And you shall write on the stones all

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the words of the law included here,

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engraving them clearly

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and well done.

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Then you must write all the


Words of  the Law included on these stones, engraving them clearly, with large, easy-to-read letters, and

in a way that will last a long time.



It is obvious that all the words of the law would not fit on a few large stones, especially since they were to be written with large letters (see footnotes 5 & 6). I have separated the parts of Exodus, Leviticus, Numbers and Deuteronomy in our English Bibles that describe the covenant of God with Israel (including laws and the tabernacle) from those that narrate history and have come up with a total of 2216 verses that contain the Law. This reference to “all the words of this law” could refer to the summary of the covenant, the Ten Words (the Decalogue), which we call the Ten Commandments, or it could refer to the blessings and curses pronounced on the people immediately thereafter. The Levites read the blessings and curses one at a time in a loud voice and the leaders of the tribes and clans responded to each one by saying “Amen.”


“included here” can mean “here, this, this one, alone, such,” “included herein,” and several other things. “Included herein” is the idea that I think fits best for this context. We do not know for sure if the stones contained the summary of the law, or the blessings and curses of the covenant. I personally think it was a short word of admonition at the top and then the blessings or curse of the covenant, depending on which mountain it was on. Whatever was written on those stones, the ceremony was a powerful reminder that there were consequences for following and consequences for not following the covenant.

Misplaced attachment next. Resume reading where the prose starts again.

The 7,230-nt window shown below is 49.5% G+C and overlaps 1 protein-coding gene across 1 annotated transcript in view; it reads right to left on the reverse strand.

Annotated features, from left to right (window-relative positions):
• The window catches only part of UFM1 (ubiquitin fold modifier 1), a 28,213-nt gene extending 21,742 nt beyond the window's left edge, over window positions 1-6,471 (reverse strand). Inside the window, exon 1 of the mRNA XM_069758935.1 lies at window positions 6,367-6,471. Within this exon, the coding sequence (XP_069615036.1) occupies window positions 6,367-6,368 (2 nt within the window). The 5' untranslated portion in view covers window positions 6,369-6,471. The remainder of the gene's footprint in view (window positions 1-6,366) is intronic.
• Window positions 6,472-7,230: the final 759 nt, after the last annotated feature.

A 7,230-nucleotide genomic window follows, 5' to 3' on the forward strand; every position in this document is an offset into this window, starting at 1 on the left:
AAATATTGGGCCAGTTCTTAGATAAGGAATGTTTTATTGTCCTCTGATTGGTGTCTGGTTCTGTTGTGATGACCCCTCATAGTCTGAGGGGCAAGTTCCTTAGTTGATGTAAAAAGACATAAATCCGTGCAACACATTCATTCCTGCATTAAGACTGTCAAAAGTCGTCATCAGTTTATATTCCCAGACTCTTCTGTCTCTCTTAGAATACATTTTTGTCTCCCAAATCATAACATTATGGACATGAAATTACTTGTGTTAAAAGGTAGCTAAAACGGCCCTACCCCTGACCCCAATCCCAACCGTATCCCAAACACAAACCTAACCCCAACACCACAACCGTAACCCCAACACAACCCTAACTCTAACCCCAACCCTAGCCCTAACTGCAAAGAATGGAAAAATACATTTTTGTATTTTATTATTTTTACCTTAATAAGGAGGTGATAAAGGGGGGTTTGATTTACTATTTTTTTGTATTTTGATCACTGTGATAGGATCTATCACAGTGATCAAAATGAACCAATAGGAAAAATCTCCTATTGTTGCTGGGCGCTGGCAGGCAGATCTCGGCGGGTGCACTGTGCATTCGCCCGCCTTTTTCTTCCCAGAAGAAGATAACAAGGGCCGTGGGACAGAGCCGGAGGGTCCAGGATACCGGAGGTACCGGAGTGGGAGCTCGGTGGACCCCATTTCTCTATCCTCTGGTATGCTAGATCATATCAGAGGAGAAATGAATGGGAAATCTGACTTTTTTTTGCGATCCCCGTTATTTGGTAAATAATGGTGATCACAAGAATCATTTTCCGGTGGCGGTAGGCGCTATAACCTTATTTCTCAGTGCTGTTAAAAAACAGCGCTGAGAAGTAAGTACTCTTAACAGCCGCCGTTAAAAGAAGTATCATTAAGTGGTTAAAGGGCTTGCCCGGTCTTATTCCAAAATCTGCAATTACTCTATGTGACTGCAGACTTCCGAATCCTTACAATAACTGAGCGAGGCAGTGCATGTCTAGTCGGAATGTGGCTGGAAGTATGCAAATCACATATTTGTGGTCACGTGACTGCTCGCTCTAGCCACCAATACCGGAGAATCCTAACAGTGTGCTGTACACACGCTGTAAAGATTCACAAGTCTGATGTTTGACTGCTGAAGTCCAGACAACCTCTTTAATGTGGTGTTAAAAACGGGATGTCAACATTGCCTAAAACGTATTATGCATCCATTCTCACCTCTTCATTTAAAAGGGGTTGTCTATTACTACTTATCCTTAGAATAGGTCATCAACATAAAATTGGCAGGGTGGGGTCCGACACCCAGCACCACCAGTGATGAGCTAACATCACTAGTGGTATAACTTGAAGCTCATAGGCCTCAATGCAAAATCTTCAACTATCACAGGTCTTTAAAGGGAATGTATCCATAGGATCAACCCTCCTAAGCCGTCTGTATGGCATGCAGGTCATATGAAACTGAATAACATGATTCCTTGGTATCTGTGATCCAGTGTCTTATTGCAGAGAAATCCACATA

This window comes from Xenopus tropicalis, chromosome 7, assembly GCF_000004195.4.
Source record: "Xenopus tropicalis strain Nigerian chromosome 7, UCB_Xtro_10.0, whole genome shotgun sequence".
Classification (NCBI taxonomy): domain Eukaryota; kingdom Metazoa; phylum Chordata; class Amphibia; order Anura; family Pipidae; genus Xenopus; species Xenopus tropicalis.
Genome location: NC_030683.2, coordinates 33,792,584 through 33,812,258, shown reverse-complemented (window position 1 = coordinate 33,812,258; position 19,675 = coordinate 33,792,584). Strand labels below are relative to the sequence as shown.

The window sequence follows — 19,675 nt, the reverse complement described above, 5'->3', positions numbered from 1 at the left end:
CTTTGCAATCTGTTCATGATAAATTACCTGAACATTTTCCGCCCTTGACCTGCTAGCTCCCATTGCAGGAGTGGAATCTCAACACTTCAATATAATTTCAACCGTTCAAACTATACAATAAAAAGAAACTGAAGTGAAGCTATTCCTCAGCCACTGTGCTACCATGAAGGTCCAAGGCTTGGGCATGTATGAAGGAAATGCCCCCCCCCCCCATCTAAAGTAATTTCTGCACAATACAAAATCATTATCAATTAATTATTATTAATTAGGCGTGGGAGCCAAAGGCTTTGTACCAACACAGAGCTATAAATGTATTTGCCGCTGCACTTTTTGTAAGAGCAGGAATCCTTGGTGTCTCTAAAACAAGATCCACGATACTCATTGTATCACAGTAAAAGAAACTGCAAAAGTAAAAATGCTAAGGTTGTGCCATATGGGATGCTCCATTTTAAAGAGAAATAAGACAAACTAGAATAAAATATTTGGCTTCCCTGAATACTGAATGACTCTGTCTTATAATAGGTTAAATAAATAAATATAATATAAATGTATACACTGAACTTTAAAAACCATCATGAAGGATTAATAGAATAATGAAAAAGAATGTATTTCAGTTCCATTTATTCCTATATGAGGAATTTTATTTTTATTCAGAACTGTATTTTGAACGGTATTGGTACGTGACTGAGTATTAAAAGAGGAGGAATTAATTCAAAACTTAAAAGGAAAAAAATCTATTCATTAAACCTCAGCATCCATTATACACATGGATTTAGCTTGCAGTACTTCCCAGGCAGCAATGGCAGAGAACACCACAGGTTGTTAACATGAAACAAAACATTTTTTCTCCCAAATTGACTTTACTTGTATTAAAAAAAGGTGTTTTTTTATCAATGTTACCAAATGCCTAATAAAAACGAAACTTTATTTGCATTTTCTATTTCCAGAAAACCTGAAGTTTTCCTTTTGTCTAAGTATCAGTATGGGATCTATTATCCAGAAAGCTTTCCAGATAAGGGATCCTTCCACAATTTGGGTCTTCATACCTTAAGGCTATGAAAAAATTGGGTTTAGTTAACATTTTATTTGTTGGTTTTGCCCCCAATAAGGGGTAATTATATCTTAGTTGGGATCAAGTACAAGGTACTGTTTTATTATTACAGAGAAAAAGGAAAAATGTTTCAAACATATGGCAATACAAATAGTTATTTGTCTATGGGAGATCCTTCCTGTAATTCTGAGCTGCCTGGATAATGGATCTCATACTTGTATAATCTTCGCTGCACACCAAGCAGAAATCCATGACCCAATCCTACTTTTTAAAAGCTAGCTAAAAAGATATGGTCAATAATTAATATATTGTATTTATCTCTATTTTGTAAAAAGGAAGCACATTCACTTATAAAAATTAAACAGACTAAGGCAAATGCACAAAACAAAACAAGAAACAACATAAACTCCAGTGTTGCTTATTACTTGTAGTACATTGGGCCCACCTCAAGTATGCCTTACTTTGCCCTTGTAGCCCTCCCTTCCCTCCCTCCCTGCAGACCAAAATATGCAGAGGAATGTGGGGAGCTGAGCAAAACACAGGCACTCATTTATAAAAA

To us this terminology seems odd because it sounds like saying, “Write on the stones the words that are on the stones.” That makes no sense to us. But they had the Law in written form and by the words “herein included” they knew what parts God was referring to. Once it was done the stones themselves proved what God’s plan had included, but we only have the command; we have not found these stones intact. It sounds strange to us because we only have half of the puzzle pieces for this situation.


“engraving them clearly” means “to make plain or clear,” but it seems to come from a root word meaning “to dig,” or in relation to stone means “to engrave.” Their idea of making something “clear or plain” was that it should be written with letters large enough that someone could run by it and read it without stopping! That would be very large letters. Another reason engraving was equivalent to making something “plain or clear” was that it lasted a long time; it did not fade like other forms of writing did in ancient times. I have tried to tie together the two meanings of “clearly and engraving with large letters.”


“well done” means “good or pleasing.” Its use here seems a bit strange at first. It should be obvious that any craftsman would want to do his work well and make it look pleasing. So why was it necessary to say this? I think it had to do with an inherent weakness of plastering over stone, and engraving in the plaster. Plaster is naturally susceptible to damage from water, especially if the water sits on the plaster for long periods of time. Therefore I think this was a way of telling the craftsmen that the letters should be carved in such a way that the water would run out of them easily rather than pooling inside them. This would require the engraving tool to be held at a different angle than usual, but it would enable to stones to look nice and be clearly legible for a longer period of time.